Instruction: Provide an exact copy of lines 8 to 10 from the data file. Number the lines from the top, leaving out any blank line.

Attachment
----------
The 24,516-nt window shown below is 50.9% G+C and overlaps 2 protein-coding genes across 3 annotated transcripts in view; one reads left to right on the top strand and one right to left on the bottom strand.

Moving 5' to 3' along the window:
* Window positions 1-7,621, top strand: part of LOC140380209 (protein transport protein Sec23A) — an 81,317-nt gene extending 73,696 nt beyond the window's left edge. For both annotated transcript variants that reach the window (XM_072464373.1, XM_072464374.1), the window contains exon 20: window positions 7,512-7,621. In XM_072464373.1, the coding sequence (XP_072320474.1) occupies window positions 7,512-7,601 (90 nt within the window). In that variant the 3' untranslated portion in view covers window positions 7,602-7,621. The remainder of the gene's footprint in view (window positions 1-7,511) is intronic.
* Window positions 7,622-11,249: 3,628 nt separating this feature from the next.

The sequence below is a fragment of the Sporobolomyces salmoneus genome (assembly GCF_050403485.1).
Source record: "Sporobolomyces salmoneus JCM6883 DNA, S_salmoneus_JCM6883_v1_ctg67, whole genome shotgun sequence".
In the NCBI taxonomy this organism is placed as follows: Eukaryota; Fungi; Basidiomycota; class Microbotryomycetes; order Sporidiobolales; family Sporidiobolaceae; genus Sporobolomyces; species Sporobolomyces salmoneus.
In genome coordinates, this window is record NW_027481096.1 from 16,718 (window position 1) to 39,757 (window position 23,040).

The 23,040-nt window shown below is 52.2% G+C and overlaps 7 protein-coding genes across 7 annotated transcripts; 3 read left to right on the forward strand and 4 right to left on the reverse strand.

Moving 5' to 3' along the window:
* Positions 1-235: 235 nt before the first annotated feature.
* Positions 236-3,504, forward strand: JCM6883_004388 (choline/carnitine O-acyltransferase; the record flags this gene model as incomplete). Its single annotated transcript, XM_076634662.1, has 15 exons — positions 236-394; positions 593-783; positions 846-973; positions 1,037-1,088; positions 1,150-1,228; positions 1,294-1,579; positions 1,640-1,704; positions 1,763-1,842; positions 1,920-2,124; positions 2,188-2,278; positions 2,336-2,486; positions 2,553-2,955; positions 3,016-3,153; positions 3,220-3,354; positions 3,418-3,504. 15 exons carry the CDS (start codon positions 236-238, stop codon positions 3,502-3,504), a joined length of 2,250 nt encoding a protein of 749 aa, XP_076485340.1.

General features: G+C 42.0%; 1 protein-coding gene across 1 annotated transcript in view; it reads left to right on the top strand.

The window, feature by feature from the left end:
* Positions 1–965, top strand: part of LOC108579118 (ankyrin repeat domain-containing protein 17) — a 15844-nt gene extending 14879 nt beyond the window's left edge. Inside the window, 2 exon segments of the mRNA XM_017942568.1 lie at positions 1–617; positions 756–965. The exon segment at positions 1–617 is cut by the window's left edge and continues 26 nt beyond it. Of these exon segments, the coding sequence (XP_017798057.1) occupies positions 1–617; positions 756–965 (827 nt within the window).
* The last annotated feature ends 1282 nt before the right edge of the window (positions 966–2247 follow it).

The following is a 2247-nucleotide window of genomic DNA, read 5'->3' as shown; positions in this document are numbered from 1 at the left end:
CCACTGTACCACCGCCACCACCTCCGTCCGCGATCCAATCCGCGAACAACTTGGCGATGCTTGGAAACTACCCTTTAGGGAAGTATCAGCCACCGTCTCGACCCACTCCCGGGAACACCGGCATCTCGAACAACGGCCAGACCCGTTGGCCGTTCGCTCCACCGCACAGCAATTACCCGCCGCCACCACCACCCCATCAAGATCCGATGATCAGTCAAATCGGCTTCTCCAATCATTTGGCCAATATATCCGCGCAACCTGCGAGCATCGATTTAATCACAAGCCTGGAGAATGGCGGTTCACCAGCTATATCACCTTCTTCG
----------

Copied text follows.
In genome coordinates, this window is record NW_027481096.1 from 16,718 (window position 1) to 39,757 (window position 23,040).

The 23,040-nt window shown below is 52.2% G+C and overlaps 7 protein-coding genes across 7 annotated transcripts; 3 read left to right on the forward strand and 4 right to left on the reverse strand.

Moving 5' to 3' along the window: